Vocalist, author, historian. Stephanie Cowell gives us much more than a novel with her interpretation of the young Mozart and his relationships with the women who influenced his artistry. Her ability to capture the audience with a clever narrative not only offers the delicacy of historical romance, but also pledges to the advocacy of the musical genius.
Stephanie's concentration on the female dynamic in the novel reminds me of the 1939 classic movie with Norma Shearer entitled "The Women." Male actors were entirely absent from this film, although the influences of men were known in the plot. The women were catty and competitive, but they had an extraordinary ability to overcome tragedy together. Indeed, this is almost a striking resemblance to the Weber ladies and all of their drama of Mannheim!
Stephanie- Whether you're singing one of his arias or dedicating time to lectures and book signings, you're quite amazing to utilize all of these talents to represent Mozart's legacy. Please know that your inspiring efforts are very much appreciated. Many thanks for giving me the opportunity to conduct an interview and present the novel to dreamy-eyed Mozart fans everywhere!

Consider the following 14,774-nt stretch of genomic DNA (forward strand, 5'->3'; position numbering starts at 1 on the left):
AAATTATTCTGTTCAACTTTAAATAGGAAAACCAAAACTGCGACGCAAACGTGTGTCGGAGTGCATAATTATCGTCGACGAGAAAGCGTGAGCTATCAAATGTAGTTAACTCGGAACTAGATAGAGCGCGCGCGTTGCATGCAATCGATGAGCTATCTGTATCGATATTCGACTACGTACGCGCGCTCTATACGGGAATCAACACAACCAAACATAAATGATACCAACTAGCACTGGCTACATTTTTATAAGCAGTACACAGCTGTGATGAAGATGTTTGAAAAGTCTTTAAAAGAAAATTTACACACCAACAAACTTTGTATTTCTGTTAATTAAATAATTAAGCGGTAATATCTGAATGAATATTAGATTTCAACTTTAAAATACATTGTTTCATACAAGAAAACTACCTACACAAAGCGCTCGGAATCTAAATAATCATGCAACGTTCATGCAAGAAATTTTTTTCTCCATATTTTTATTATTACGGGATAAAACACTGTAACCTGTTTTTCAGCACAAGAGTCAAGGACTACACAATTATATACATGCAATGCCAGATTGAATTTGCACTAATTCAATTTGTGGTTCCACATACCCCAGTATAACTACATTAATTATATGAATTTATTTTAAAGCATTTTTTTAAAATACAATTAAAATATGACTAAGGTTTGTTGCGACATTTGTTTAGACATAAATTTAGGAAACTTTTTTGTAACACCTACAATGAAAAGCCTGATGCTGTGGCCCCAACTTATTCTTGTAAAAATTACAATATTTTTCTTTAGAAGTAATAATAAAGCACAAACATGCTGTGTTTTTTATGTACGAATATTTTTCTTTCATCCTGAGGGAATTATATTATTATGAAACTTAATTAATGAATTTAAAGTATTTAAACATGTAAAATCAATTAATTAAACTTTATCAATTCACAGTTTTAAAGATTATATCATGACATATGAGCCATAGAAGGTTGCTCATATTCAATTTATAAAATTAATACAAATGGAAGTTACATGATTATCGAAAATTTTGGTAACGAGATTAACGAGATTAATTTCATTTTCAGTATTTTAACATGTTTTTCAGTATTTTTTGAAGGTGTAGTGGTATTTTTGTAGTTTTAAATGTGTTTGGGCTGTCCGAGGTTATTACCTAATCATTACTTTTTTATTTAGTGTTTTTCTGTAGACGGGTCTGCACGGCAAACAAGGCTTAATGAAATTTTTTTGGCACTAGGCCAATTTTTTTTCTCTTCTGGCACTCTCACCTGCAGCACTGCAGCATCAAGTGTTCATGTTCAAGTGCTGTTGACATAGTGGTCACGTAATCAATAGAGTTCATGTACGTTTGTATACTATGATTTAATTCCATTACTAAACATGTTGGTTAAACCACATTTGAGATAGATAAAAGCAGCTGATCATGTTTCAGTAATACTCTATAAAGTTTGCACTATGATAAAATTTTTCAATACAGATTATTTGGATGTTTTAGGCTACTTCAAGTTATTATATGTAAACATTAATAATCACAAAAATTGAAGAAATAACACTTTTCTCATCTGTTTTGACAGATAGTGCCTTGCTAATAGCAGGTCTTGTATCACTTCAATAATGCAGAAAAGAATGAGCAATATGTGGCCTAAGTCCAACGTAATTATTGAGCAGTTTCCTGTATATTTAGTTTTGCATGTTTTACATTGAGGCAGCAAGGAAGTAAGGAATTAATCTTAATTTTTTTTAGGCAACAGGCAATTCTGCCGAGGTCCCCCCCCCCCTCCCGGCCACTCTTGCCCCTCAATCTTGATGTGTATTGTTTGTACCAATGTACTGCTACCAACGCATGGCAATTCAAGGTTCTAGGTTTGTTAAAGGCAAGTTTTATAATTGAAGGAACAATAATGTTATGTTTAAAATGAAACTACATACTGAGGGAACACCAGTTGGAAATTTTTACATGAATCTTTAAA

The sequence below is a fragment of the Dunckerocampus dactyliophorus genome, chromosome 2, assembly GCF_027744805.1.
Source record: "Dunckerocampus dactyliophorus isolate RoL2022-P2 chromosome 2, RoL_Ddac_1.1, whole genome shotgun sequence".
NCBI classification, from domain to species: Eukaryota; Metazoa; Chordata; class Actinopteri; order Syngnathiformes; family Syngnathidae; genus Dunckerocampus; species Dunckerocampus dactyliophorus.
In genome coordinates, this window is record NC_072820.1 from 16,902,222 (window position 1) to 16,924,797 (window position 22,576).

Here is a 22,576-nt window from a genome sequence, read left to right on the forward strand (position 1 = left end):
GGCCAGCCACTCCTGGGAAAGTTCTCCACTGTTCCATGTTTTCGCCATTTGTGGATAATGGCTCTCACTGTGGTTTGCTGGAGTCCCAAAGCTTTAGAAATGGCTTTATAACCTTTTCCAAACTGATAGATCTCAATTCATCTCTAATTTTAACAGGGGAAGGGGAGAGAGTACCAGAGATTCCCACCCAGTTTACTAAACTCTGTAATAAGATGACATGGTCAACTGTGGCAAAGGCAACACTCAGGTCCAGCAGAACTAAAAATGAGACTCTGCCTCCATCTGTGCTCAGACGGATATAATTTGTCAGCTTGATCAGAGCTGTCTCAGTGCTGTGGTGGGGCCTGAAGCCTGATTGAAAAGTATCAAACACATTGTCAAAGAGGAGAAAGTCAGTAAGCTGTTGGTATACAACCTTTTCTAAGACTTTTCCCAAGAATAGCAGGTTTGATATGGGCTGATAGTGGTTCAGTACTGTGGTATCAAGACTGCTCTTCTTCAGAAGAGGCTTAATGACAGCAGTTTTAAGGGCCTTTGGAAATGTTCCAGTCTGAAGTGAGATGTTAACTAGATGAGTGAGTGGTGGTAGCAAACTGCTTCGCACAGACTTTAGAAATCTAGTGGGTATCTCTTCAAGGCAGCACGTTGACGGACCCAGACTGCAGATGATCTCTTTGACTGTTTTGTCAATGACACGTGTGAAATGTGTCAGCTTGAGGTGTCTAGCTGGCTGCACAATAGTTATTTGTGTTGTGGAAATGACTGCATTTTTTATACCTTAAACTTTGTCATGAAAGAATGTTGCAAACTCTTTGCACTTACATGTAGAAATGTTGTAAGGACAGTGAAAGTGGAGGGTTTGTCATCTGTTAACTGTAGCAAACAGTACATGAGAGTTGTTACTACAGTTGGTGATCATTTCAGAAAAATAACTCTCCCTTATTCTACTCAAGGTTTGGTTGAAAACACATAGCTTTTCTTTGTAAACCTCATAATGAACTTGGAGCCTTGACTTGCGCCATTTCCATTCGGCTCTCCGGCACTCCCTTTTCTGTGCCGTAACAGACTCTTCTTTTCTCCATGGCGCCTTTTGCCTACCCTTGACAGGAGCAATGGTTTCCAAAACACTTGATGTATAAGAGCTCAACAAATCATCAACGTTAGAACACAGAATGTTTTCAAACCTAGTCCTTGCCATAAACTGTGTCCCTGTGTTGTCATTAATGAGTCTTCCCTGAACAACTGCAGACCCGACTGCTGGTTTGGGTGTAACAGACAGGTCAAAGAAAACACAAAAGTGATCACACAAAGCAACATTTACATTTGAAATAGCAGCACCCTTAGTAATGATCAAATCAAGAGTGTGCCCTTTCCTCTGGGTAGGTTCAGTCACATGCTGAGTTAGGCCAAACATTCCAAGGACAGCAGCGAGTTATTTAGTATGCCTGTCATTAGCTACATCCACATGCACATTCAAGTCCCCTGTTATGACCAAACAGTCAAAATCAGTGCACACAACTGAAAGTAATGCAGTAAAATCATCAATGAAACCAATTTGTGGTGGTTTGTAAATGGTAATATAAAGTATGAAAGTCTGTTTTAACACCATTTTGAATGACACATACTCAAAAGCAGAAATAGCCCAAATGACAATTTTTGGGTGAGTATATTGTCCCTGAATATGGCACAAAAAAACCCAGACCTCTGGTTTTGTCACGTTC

Yours in Music, Sherry
Sherry: I’m completely fascinated by the manner in which you have captured the personalities of this musical history in your novel! You were born into a very artistic family and became fascinated with Mozart ever since your father took you to a performance of “Le Nozze di Figaro” as a child. As a trained coloratura soprano, you have performed much of the Mozartian repertoire on your own accord. These experiences undoubtedly engendered the novel’s charming authenticity of the Weber family dynamic. How did your passion for Mozart’s music bring about the advent of the novel? Were you influenced by women in your family to design the story around the relationship of the Weber ladies?
Stephanie: To begin with, I want to make sure your blog readers know that MARRYING MOZART is a novel about Mozart in his early twenties and a family of four musical sisters, one of whom he eventually married. And it’s structured like his opera FIGARO, with a lot of things happening, misunderstandings, found love, lost love, difficult parents, obstacles, really sad things but it all ends well. And it has had some wonderful reviews, a couple of which I have quoted at the end of this interview.